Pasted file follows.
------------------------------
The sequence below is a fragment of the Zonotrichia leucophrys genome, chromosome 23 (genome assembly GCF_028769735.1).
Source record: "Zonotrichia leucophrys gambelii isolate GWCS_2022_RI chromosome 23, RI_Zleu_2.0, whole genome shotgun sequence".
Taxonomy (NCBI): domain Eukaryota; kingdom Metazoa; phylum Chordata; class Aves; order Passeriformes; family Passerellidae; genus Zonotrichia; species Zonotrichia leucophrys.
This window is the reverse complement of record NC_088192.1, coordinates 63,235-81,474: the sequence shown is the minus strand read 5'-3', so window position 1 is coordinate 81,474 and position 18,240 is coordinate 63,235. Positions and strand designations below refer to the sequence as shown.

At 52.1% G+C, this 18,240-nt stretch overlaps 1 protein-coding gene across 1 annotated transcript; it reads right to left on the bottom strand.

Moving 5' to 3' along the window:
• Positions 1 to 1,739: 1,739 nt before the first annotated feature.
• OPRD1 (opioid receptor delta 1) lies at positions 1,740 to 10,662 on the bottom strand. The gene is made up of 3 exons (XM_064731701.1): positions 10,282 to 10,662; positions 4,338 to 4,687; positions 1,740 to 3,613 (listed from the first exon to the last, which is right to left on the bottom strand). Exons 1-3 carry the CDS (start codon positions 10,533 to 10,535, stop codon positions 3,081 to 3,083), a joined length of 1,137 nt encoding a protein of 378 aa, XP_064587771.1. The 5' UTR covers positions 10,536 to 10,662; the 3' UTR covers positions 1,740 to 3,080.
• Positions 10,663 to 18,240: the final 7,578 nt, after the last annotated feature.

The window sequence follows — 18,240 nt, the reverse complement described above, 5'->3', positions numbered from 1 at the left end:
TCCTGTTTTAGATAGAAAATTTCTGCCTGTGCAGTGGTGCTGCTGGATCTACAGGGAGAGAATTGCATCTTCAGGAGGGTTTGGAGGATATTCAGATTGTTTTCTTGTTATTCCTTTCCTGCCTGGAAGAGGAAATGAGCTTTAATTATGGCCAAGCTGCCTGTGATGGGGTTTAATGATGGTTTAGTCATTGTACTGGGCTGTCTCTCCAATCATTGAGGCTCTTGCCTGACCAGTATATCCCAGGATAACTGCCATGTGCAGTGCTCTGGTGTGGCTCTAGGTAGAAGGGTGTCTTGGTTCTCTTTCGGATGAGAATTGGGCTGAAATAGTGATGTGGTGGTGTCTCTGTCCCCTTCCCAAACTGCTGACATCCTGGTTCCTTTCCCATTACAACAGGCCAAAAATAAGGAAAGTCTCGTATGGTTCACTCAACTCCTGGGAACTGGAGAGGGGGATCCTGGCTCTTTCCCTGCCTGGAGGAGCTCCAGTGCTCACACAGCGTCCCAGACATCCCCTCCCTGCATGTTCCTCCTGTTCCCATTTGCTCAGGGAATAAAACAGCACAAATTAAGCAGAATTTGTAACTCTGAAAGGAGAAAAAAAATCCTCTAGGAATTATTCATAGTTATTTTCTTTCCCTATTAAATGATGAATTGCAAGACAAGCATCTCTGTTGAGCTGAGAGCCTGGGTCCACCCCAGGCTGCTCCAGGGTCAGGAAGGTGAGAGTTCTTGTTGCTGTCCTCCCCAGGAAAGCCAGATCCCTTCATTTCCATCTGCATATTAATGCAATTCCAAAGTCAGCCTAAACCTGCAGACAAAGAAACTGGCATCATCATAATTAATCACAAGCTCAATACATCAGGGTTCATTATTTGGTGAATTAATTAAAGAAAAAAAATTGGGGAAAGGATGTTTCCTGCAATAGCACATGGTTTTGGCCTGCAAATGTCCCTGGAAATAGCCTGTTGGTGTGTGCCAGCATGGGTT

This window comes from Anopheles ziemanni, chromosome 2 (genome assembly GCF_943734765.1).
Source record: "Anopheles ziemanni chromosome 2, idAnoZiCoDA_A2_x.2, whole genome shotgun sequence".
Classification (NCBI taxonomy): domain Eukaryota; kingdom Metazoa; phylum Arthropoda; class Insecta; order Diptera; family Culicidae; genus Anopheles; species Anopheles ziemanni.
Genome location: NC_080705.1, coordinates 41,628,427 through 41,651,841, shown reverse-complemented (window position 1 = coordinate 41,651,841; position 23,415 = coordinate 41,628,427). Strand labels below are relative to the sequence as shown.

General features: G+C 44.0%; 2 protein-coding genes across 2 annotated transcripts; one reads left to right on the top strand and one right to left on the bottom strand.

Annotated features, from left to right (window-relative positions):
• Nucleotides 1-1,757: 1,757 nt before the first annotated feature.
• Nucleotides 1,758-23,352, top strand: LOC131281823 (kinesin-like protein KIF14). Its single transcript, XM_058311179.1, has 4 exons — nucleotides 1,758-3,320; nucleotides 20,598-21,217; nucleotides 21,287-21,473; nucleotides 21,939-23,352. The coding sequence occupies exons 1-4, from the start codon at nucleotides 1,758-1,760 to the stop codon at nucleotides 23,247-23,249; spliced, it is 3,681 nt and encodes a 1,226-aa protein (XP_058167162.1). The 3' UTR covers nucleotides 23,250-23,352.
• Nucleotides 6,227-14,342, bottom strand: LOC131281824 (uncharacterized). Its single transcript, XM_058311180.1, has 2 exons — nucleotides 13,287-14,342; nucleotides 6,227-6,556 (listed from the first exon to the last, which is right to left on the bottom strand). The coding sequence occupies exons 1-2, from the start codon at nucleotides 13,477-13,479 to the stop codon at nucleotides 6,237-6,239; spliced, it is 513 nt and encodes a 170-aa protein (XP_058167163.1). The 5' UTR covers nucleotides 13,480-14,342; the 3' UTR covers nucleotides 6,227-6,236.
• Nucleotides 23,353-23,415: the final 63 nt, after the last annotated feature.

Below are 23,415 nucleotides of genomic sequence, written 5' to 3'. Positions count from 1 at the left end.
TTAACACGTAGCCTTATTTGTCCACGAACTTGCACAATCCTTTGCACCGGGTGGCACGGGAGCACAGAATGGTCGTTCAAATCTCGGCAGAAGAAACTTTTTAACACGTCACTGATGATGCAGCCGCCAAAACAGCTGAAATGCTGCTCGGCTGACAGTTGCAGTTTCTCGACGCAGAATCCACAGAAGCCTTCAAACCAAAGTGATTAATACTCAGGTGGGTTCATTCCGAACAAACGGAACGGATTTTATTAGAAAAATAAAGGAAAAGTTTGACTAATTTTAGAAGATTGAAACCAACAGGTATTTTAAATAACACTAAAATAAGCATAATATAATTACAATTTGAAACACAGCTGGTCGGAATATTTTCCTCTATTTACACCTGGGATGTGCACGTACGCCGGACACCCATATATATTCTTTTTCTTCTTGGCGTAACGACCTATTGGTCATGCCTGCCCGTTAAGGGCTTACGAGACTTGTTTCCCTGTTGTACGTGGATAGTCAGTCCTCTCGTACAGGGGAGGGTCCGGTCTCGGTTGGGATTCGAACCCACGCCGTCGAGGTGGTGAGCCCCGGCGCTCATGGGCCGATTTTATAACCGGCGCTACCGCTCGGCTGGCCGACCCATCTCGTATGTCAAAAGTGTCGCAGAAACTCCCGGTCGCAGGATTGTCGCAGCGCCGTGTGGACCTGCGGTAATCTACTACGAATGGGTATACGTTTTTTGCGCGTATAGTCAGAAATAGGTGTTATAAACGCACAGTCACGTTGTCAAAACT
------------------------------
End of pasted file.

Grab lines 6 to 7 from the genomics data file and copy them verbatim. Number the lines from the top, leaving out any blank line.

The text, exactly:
Moving 5' to 3' along the window:
• Positions 1 to 1,739: 1,739 nt before the first annotated feature.